Dutch Barge Boeieraak
The variety of barges and barges was great, especially in wood. If the term Boeieraak was used, there is one connecting element: the heve in the bow has a prow. Everything else is possible: the bullwark can fall slightly inwards at the side; sometimes the latter is only the case in the bow and stern. As a rule, the construction is smooth-bored and there is a mountain timber; sometimes such a barge has vault signs and bear teeth. All in all, it then starts to look a bit like a boeiership (the common name for a small tjalkje in the Southwest Netherlands in the second half of the last century). This is perhaps the explanation of the term Boeieraak.
Considering the multiplicity of shapes, it is hardly to be expected that all skippers and shipbuilders always understood the same type of ship under a Boeieraak. People often talked about Zandaken, Rietaken or if the ship could not be brought home under a known name somewhere, simply a Barge.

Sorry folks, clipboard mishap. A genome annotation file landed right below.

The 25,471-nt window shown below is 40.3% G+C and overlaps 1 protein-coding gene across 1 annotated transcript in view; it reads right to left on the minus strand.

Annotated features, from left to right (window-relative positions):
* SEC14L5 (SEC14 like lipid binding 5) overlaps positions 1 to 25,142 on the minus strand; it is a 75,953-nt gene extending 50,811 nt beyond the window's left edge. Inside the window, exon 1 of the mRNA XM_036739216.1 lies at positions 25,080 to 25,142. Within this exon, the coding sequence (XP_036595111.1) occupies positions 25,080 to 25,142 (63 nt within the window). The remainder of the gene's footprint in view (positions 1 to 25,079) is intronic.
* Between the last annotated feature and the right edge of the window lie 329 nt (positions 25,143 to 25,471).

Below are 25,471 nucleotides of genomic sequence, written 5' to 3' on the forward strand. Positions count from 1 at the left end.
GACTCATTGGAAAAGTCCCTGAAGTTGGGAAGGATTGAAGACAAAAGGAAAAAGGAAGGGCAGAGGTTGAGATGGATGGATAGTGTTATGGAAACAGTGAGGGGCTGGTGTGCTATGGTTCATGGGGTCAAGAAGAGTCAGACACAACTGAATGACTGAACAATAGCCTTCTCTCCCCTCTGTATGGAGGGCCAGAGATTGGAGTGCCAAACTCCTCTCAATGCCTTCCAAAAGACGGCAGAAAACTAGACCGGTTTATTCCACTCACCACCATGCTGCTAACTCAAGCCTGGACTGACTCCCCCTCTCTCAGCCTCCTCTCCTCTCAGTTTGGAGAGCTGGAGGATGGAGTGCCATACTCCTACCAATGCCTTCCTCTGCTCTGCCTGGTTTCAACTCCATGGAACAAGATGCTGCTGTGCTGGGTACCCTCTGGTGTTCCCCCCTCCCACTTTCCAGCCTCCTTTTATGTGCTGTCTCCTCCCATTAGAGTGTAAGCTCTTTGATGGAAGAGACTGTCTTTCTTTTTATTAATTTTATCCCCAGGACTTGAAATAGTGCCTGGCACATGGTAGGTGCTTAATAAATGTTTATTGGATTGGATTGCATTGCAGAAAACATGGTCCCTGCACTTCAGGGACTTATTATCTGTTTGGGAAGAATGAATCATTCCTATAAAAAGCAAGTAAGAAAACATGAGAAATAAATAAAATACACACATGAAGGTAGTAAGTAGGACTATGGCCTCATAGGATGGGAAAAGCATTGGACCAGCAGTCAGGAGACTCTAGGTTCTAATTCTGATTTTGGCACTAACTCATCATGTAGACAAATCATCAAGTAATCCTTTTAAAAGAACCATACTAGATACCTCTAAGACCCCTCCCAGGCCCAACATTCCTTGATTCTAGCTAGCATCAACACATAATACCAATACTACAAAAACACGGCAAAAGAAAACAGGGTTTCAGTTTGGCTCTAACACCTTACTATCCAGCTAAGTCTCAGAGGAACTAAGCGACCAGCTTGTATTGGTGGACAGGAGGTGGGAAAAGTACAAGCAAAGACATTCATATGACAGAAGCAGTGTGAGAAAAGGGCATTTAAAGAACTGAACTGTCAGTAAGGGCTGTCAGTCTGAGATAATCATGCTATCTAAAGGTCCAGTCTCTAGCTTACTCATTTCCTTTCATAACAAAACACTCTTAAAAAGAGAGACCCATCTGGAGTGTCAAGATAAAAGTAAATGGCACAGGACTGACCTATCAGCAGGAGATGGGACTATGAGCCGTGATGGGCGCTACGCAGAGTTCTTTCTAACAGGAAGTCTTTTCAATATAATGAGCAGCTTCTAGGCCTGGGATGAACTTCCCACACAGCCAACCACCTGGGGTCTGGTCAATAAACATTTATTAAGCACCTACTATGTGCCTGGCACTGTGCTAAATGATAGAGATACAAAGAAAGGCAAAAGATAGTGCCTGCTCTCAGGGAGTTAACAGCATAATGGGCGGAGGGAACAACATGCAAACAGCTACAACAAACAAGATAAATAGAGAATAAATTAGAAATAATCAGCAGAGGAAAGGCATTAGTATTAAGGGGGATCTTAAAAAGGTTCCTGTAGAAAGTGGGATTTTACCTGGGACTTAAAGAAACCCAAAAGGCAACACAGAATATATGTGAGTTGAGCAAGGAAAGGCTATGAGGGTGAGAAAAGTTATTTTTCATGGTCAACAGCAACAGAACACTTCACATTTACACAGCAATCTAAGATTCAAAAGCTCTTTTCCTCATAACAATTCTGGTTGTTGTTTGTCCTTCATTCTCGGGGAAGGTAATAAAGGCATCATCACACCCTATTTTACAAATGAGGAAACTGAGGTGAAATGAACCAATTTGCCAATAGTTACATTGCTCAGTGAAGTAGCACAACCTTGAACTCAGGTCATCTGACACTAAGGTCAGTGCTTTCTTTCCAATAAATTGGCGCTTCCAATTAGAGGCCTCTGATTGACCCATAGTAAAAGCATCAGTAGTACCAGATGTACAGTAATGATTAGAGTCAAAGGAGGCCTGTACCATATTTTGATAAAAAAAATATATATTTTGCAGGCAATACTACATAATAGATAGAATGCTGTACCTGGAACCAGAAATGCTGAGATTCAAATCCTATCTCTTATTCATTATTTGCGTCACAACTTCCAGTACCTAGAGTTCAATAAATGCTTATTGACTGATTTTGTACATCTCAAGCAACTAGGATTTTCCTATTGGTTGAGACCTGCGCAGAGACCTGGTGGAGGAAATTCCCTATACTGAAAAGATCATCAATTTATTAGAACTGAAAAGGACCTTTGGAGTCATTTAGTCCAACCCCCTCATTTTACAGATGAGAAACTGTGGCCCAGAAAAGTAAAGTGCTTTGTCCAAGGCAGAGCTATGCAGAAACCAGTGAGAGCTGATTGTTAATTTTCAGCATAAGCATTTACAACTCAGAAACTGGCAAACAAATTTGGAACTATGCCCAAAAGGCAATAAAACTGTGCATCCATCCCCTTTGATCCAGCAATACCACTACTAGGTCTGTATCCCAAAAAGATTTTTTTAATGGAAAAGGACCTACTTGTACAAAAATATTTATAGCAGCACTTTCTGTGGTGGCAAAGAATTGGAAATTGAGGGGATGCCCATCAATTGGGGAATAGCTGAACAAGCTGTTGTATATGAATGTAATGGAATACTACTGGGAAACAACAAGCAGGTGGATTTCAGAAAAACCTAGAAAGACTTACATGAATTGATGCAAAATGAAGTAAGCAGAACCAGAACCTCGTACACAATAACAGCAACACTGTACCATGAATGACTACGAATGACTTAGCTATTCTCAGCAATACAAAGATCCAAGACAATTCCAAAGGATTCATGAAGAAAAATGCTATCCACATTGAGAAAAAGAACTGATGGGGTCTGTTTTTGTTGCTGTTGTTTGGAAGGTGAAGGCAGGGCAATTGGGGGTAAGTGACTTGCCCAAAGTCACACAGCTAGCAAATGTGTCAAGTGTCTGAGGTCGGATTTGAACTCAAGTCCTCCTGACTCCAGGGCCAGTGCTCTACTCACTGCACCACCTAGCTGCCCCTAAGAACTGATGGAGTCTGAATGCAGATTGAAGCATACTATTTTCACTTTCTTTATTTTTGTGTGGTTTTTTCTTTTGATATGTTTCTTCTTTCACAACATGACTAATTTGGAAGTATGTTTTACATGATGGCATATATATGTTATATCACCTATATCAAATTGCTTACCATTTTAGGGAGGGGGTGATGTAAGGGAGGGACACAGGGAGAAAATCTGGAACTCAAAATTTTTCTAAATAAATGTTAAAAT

Wooden Boeieraken have lasted the longest as fishing vessels on salt water, for example in the Zeeland oyster culture. Even then they were used as cargo ships; it was not fished.
In iron construction, the form is imitated. While the wooden ships were generally 12 to 16 meters long, larger sizes were also built in iron, up to 20 meters and more. The plates are rotated, so that the various kinks in the skin disappear. The mountain wood becomes a mountain slab. Sometimes there was a real bow wood, an iron box construction as in the head of a Tjalk.
A Boeieraak was used for all sorts of purposes; transport of sand, gravel, stones, reed and willow wood. The smallest had only a foredeck and forecastle; the larger also has an aft deck with a wheelhouse, possibly a deckhouse, side decks and a hatch cover.